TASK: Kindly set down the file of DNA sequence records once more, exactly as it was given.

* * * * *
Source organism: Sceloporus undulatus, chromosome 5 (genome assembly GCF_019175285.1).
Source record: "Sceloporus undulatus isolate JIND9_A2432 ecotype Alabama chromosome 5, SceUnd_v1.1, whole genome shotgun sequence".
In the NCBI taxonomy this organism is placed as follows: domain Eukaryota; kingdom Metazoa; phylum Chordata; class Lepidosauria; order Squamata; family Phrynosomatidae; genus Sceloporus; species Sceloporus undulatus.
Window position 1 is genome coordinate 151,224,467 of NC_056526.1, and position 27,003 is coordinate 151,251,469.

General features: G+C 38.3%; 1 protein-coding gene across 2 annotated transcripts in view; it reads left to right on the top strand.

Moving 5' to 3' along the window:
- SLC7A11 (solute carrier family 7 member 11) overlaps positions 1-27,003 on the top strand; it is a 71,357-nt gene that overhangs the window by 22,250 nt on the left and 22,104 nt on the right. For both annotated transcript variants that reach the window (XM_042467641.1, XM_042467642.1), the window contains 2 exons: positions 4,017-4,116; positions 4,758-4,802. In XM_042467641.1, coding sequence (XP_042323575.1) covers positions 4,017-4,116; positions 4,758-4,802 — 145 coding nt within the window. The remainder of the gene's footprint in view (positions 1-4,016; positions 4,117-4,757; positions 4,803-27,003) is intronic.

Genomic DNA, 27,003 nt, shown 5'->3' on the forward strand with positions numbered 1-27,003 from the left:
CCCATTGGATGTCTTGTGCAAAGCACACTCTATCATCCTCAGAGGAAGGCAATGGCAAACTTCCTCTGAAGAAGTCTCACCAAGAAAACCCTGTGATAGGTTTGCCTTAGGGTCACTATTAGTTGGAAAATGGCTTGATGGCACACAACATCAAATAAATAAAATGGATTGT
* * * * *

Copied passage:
Source organism: Sceloporus undulatus, chromosome 5 (genome assembly GCF_019175285.1).
Source record: "Sceloporus undulatus isolate JIND9_A2432 ecotype Alabama chromosome 5, SceUnd_v1.1, whole genome shotgun sequence".
In the NCBI taxonomy this organism is placed as follows: domain Eukaryota; kingdom Metazoa; phylum Chordata; class Lepidosauria; order Squamata; family Phrynosomatidae; genus Sceloporus; species Sceloporus undulatus.
Window position 1 is genome coordinate 151,224,467 of NC_056526.1, and position 27,003 is coordinate 151,251,469.

General features: G+C 38.3%; 1 protein-coding gene across 2 annotated transcripts in view; it reads left to right on the top strand.

Moving 5' to 3' along the window:
- SLC7A11 (solute carrier family 7 member 11) overlaps positions 1-27,003 on the top strand; it is a 71,357-nt gene that overhangs the window by 22,250 nt on the left and 22,104 nt on the right. For both annotated transcript variants that reach the window (XM_042467641.1, XM_042467642.1), the window contains 2 exons: positions 4,017-4,116; positions 4,758-4,802. In XM_042467641.1, coding sequence (XP_042323575.1) covers positions 4,017-4,116; positions 4,758-4,802 — 145 coding nt within the window. The remainder of the gene's footprint in view (positions 1-4,016; positions 4,117-4,757; positions 4,803-27,003) is intronic.

Genomic DNA, 27,003 nt, shown 5'->3' on the forward strand with positions numbered 1-27,003 from the left:
CCCATTGGATGTCTTGTGCAAAGCACACTCTATCATCCTCAGAGGAAGGCAATGGCAAACTTCCTCTGAAGAAGTCTCACCAAGAAAACCCTGTGATAGGTTTGCCTTAGGGTCACTATTAGTTGGAAAATGGCTTGATGGCACACAACATCAAATAAATAAAATGGATTGT